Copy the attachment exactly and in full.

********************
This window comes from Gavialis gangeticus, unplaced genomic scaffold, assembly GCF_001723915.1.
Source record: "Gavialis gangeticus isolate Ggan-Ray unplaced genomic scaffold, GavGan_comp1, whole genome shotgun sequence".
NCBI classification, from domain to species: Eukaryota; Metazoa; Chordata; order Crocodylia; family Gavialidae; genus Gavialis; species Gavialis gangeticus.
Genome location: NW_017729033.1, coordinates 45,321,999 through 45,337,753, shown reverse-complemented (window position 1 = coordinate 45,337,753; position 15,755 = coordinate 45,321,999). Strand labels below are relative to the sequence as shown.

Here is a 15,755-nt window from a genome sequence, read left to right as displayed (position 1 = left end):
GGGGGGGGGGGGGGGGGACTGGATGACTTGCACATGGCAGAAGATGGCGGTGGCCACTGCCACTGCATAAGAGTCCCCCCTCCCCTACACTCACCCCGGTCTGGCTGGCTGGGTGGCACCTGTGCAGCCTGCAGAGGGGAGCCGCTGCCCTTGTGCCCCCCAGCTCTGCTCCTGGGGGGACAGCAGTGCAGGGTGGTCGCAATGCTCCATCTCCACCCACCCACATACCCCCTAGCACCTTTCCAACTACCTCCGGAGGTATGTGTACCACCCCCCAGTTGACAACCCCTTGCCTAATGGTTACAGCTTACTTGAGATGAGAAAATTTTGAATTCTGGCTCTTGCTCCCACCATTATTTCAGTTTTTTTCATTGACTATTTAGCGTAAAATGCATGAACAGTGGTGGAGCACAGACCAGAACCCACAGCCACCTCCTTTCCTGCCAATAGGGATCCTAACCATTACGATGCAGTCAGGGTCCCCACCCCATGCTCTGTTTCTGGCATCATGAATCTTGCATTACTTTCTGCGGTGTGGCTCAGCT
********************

This window comes from Gavialis gangeticus, unplaced genomic scaffold, assembly GCF_001723915.1.
Source record: "Gavialis gangeticus isolate Ggan-Ray unplaced genomic scaffold, GavGan_comp1, whole genome shotgun sequence".
NCBI classification, from domain to species: Eukaryota; Metazoa; Chordata; order Crocodylia; family Gavialidae; genus Gavialis; species Gavialis gangeticus.
Genome location: NW_017729033.1, coordinates 45,321,999 through 45,337,753, shown reverse-complemented (window position 1 = coordinate 45,337,753; position 15,755 = coordinate 45,321,999). Strand labels below are relative to the sequence as shown.

Here is a 15,755-nt window from a genome sequence, read left to right as displayed (position 1 = left end):
GGGGGGGGGGGGGGGGGACTGGATGACTTGCACATGGCAGAAGATGGCGGTGGCCACTGCCACTGCATAAGAGTCCCCCCTCCCCTACACTCACCCCGGTCTGGCTGGCTGGGTGGCACCTGTGCAGCCTGCAGAGGGGAGCCGCTGCCCTTGTGCCCCCCAGCTCTGCTCCTGGGGGGACAGCAGTGCAGGGTGGTCGCAATGCTCCATCTCCACCCACCCACATACCCCCTAGCACCTTTCCAACTACCTCCGGAGGTATGTGTACCACCCCCCAGTTGACAACCCCTTGCCTAATGGTTACAGCTTACTTGAGATGAGAAAATTTTGAATTCTGGCTCTTGCTCCCACCATTATTTCAGTTTTTTTCATTGACTATTTAGCGTAAAATGCATGAACAGTGGTGGAGCACAGACCAGAACCCACAGCCACCTCCTTTCCTGCCAATAGGGATCCTAACCATTACGATGCAGTCAGGGTCCCCACCCCATGCTCTGTTTCTGGCATCATGAATCTTGCATTACTTTCTGCGGTGTGGCTCAGCT